Signs Indicate Challenging Road Ahead for Electronic Security Industry
SSI‘s 2012 Industry Forecast queries more than two dozen security authorities from all corners of the industry to tell you what to expect and how to target success. While customers expect more and competition is intensifying, security integrators and dealers are uniquely qualified and positioned to come out on top.
Chuck Wilson, Executive Director, National Systems Contractors Association (NSCA) — The new commercial construction trends give me a good indicator on which marketplace our members will be working on in upcoming months and years. Anything related to health care, government facilities and public works will see growth. Education, corporate, religious, retail or hospitality will be very soft for the next couple years.
Jeff Kessler, Managing Director, Imperial Capital LLC — A challenge will be convincing European enterprise buyers to initiate large projects in the wake of their weak economies. Also, working to distinguish in the residential customer’s mind the distinction between the great service alarm companies provide and the service challenges associated with cable and telco providers. Finally, there’s the opportunity to build out substantial deployment of MVaas [managed video as a service].
Blake Kozak, Senior Analyst, IMS Research — Fewer end users just want a security system. Most want integration of some kind, either with a mobile phone, video, access control, HVAC and logical access control, etc. Overall, there is more reliance on the Internet and intranets than ever before. With access control, there are more Web-based systems. With intrusion, more are looking for use with a mobile device or computer.
Systems integrators will reduce the number of vertical markets they focus on. Instead, they deliver solutions that provide end users with functionality specific to their industry needs. Take the retail market, for example. Integration with point-of-sale, business intelligence algorithms, such as people counting and customer hotspot analysis, and providing specific solutions to changing rooms and lone-workers will all be importa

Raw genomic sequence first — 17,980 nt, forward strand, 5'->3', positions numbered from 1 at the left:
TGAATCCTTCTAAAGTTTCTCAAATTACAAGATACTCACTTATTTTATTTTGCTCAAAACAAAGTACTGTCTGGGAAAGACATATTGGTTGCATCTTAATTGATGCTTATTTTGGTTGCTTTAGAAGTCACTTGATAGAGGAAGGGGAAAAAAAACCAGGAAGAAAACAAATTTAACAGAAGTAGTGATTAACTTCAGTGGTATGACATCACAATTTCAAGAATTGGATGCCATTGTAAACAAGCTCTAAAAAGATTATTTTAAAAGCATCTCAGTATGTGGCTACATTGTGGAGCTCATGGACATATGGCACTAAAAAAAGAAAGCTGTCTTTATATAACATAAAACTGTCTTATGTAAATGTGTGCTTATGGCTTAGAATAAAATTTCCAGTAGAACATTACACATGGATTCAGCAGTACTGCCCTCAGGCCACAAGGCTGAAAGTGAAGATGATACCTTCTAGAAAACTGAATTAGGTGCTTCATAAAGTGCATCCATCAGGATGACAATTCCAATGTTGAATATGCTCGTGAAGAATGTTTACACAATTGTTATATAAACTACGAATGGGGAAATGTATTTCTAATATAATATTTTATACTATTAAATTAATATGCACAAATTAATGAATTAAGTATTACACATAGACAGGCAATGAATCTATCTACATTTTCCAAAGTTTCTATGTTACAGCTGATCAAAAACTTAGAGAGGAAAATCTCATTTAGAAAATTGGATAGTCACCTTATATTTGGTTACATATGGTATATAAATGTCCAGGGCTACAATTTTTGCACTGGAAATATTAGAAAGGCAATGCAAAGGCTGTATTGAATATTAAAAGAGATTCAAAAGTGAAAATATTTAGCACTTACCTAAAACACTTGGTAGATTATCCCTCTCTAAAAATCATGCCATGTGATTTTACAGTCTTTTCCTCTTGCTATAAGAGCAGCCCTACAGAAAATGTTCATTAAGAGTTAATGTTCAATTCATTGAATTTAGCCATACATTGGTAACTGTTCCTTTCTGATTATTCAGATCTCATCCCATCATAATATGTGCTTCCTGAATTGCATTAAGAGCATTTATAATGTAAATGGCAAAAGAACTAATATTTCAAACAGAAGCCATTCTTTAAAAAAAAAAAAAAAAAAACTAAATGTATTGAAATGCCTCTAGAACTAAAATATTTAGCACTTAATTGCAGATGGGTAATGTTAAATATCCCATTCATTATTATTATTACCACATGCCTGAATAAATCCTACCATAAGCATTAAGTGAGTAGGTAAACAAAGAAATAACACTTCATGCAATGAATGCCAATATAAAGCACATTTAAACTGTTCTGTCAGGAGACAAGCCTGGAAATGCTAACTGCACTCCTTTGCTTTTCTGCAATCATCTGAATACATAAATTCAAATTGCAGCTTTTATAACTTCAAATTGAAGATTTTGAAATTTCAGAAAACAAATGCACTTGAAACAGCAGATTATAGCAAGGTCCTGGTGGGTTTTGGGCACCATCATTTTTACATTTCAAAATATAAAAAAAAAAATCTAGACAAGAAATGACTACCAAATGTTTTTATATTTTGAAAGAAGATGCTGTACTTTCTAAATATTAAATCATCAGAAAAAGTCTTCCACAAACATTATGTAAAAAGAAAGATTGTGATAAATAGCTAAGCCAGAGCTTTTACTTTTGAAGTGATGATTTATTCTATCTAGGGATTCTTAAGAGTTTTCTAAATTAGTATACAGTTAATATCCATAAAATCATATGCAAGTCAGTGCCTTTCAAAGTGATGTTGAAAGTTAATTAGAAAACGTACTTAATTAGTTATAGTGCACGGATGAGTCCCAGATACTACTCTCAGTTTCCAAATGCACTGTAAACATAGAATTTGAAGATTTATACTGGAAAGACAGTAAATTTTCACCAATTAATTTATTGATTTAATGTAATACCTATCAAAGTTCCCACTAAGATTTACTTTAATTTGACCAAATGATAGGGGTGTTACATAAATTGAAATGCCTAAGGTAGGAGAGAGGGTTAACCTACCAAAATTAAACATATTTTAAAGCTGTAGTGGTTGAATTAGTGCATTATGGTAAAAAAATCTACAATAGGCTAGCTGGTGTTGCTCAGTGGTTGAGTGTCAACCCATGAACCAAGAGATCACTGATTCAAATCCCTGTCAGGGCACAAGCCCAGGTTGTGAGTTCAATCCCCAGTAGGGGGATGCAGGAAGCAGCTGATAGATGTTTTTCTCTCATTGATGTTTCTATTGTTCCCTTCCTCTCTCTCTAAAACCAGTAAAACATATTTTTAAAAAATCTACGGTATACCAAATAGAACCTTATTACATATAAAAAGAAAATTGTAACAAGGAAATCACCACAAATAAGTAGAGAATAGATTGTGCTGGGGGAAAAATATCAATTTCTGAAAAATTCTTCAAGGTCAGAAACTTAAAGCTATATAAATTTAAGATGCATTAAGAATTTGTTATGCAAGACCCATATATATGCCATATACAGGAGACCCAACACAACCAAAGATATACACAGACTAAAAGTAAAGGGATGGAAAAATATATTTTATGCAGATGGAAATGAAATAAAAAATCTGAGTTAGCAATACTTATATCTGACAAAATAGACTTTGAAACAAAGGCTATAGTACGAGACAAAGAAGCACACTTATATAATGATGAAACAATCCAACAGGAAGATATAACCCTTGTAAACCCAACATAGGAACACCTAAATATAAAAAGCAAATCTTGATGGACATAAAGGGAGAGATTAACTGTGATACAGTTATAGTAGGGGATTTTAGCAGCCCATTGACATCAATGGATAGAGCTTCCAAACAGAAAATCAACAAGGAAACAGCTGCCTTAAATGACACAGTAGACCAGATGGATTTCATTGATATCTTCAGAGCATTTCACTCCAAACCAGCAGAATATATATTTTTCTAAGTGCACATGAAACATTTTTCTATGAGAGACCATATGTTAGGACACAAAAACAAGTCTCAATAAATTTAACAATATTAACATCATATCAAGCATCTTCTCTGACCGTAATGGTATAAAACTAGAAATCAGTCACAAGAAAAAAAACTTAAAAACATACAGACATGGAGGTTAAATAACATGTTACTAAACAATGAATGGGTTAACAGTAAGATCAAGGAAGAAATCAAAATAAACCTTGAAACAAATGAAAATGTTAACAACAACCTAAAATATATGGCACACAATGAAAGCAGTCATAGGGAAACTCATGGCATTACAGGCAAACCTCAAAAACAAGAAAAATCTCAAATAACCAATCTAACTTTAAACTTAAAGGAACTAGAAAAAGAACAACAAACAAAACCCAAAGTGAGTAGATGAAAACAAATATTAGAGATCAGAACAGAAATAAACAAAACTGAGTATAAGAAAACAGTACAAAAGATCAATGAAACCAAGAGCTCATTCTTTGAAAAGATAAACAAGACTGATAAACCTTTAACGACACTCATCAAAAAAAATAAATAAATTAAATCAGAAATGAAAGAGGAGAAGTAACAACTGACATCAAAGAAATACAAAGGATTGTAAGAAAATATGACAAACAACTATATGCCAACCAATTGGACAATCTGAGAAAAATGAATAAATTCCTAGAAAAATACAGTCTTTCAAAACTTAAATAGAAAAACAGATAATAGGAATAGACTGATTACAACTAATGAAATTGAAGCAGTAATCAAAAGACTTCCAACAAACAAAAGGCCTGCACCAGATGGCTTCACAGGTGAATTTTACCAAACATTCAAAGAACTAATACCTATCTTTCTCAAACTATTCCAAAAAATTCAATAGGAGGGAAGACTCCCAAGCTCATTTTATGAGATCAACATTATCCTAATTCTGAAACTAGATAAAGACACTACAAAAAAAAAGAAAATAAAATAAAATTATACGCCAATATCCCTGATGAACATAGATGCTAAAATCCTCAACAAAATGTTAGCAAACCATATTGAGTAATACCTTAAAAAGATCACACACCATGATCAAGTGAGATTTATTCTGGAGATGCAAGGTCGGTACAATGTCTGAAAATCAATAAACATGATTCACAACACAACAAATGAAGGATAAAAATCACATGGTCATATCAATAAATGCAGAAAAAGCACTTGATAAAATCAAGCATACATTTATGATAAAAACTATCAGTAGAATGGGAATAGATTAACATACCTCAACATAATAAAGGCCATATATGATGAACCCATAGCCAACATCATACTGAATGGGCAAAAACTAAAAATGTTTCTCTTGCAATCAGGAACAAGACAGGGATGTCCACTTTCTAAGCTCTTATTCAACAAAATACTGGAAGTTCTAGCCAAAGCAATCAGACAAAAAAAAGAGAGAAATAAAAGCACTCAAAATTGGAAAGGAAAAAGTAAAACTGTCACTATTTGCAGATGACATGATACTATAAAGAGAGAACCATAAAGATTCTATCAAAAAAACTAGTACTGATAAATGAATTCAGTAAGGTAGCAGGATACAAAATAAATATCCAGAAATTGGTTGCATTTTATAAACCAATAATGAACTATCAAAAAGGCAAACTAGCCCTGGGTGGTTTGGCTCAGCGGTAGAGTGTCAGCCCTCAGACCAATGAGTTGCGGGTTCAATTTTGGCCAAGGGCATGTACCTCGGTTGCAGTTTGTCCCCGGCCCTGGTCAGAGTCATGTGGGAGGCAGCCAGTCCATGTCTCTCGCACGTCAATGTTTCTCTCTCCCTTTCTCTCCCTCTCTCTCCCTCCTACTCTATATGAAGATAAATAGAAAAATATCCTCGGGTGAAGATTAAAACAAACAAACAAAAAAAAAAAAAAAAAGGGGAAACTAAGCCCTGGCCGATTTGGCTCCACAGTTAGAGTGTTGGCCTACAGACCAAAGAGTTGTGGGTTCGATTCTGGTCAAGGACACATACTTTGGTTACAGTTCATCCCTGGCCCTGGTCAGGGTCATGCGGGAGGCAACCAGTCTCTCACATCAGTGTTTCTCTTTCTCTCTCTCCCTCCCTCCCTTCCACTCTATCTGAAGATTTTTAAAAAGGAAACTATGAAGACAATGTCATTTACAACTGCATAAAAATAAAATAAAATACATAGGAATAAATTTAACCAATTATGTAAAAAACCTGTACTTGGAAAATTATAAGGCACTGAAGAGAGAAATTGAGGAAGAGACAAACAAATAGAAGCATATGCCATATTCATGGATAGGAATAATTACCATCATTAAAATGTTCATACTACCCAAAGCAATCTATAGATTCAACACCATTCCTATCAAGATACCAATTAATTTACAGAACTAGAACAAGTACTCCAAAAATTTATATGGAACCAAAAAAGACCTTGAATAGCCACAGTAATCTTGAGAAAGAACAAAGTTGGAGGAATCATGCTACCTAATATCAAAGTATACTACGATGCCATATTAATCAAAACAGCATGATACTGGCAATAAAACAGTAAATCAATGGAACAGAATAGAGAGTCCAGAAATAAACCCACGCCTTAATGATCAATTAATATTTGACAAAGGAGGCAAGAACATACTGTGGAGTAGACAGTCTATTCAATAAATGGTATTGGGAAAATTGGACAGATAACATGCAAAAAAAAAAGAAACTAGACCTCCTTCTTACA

Politics and Legislation
Jeff Gorelick, Managing Partner, Gorelick Advisors Law Practice — After years of fighting alarm ordinance battles city by city, I believe the industry has turned the corner in creating a balance between customer needs and police resources. The Security Industry Alarm Coalition has shown flexibility in dealing with police organizations and demands of cities with shrinking budgets. New verification techniques, more foolproof panels and greater customer education will continue to help us avoid the pressures to further diminish police response.
Merlin Guilbeau, Executive Director, Electronic Security Association (ESA) — ESA is joining other industry groups in aggressively pursuing federal legislation that will allow companies in the electronic security industry to access the FBI’s federal database for pre-employment background checks. Customers need to feel assured that the security professionals they deal with have been thoroughly checked and vetted for criminal backgrounds before being hired. Currently there is no standardized process in place for these types of checks and access to the FBI’s database — similar to what is already available for a number of other industries such as banks, credit unions and private security firms.
ESA is also actively working with the Department of Homeland Security to establish a credentialing system that would allow access to the security and fire alarm industry as first responders during heightened threat events, and to develop a method to identify special threats to various classifications of alarm users.
Business and Operations
Joe Liguori, President, Security-Net Inc.; Exec. V.P., Access Control Technologies — The business model has changed dramatically in that everyone has to find a way to accomplish more with fewer resources. That is simply the reality of trying to survive in a price-sensitive world. To that end the opportunity lies in identifying cost efficiency strategies without affecting the quality of the product or service. We look at it as doing more with less and hopefully doing it as well, if not better.
As an example, if you have eight service vehicles supporting an existing client base, is it possible to provide the same quality of service with seven trucks by enhancing the tools and training provided to the service technician? If so, where do the inefficiencies lie or what technology can you utilize to enhance the efficiency quotient? The challenge is trying to understand what is required and the opportunity is finding a mechanism to accomplish it.
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